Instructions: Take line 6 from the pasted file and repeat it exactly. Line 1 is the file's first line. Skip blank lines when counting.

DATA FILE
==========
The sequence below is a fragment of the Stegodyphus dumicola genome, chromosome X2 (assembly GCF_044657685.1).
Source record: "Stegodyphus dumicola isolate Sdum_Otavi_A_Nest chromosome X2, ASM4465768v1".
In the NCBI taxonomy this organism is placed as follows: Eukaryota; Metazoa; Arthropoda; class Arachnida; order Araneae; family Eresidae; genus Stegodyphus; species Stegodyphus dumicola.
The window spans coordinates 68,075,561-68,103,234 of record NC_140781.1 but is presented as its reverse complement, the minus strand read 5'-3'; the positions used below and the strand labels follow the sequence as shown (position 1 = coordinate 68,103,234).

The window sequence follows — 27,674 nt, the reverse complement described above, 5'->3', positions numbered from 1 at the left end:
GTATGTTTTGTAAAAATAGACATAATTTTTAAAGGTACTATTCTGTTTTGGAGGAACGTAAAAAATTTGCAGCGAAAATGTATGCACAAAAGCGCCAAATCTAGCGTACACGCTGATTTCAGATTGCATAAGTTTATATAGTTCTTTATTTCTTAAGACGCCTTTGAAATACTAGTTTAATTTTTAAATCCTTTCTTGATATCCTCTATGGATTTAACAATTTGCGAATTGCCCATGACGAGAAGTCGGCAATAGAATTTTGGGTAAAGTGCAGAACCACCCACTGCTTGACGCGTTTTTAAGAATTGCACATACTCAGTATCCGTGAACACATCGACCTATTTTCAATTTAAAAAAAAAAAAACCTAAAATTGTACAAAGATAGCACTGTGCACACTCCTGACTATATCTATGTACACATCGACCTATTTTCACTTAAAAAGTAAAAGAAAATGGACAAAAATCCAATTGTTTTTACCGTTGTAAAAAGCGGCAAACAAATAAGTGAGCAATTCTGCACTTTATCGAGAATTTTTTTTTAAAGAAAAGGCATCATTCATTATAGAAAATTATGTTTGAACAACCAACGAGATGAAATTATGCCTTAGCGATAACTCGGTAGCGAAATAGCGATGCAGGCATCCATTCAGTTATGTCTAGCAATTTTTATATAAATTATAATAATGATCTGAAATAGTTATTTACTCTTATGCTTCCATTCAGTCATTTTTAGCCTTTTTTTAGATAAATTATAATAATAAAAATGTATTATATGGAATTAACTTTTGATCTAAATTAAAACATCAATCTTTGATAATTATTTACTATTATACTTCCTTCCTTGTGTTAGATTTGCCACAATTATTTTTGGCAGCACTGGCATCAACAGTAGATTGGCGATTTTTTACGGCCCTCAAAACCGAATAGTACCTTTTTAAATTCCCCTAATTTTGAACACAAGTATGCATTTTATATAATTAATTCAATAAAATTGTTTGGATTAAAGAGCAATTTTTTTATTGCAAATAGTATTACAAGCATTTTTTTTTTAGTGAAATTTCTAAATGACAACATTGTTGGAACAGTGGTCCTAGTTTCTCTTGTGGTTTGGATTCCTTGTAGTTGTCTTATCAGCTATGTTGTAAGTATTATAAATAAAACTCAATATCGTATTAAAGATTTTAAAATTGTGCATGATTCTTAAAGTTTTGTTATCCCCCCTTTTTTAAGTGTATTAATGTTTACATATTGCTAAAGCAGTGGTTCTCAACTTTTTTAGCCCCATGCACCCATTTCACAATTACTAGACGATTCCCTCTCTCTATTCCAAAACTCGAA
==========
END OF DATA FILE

GTATGTTTTGTAAAAATAGACATAATTTTTAAAGGTACTATTCTGTTTTGGAGGAACGTAAAAAATTTGCAGCGAAAATGTATGCACAAAAGCGCCAAATCTAGCGTACACGCTGATTTCAGATTGCATAAGTTTATATAGTTCTTTATTTCTTAAGACGCCTTTGAAATACTAGTTTAATTTTTAAATCCTTTCTTGATATCCTCTATGGATTTAACAATTTGCGAATTGCCCATGACGAGAAGTCGGCAATAGAATTTTGGGTAAAGTGCAGAACCACCCACTGCTTGACGCGTTTTTAAGAATTGCACATACTCAGTATCCGTGAACACATCGACCTATTTTCAATTTAAAAAAAAAAAAACCTAAAATTGTACAAAGATAGCACTGTGCACACTCCTGACTATATCTATGTACACATCGACCTATTTTCACTTAAAAAGTAAAAGAAAATGGACAAAAATCCAATTGTTTTTACCGTTGTAAAAAGCGGCAAACAAATAAGTGAGCAATTCTGCACTTTATCGAGAATTTTTTTTTAAAGAAAAGGCATCATTCATTATAGAAAATTATGTTTGAACAACCAACGAGATGAAATTATGCCTTAGCGATAACTCGGTAGCGAAATAGCGATGCAGGCATCCATTCAGTTATGTCTAGCAATTTTTATATAAATTATAATAATGATCTGAAATAGTTATTTACTCTTATGCTTCCATTCAGTCATTTTTAGCCTTTTTTTAGATAAATTATAATAATAAAAATGTATTATATGGAATTAACTTTTGATCTAAATTAAAACATCAATCTTTGATAATTATTTACTATTATACTTCCTTCCTTGTGTTAGATTTGCCACAATTATTTTTGGCAGCACTGGCATCAACAGTAGATTGGCGATTTTTTACGGCCCTCAAAACCGAATAGTACCTTTTTAAATTCCCCTAATTTTGAACACAAGTATGCATTTTATATAATTAATTCAATAAAATTGTTTGGATTAAAGAGCAATTTTTTTATTGCAAATAGTATTACAAGCATTTTTTTTTTAGTGAAATTTCTAAATGACAACATTGTTGGAACAGTGGTCCTAGTTTCTCTTGTGGTTTGGATTCCTTGTAGTTGTCTTATCAGCTATGTTGTAAGTATTATAAATAAAACTCAATATCGTATTAAAGATTTTAAAATTGTGCATGATTCTTAAAGTTTTGTTATCCCCCCTTTTTTAAGTGTATTAATGTTTACATATTGCTAAAGCAGTGGTTCTCAACTTTTTTAGCCCCATGCACCCATTTCACAATTACTAGACGATTCCCTCTCTCTATTCCAAAACTCGAA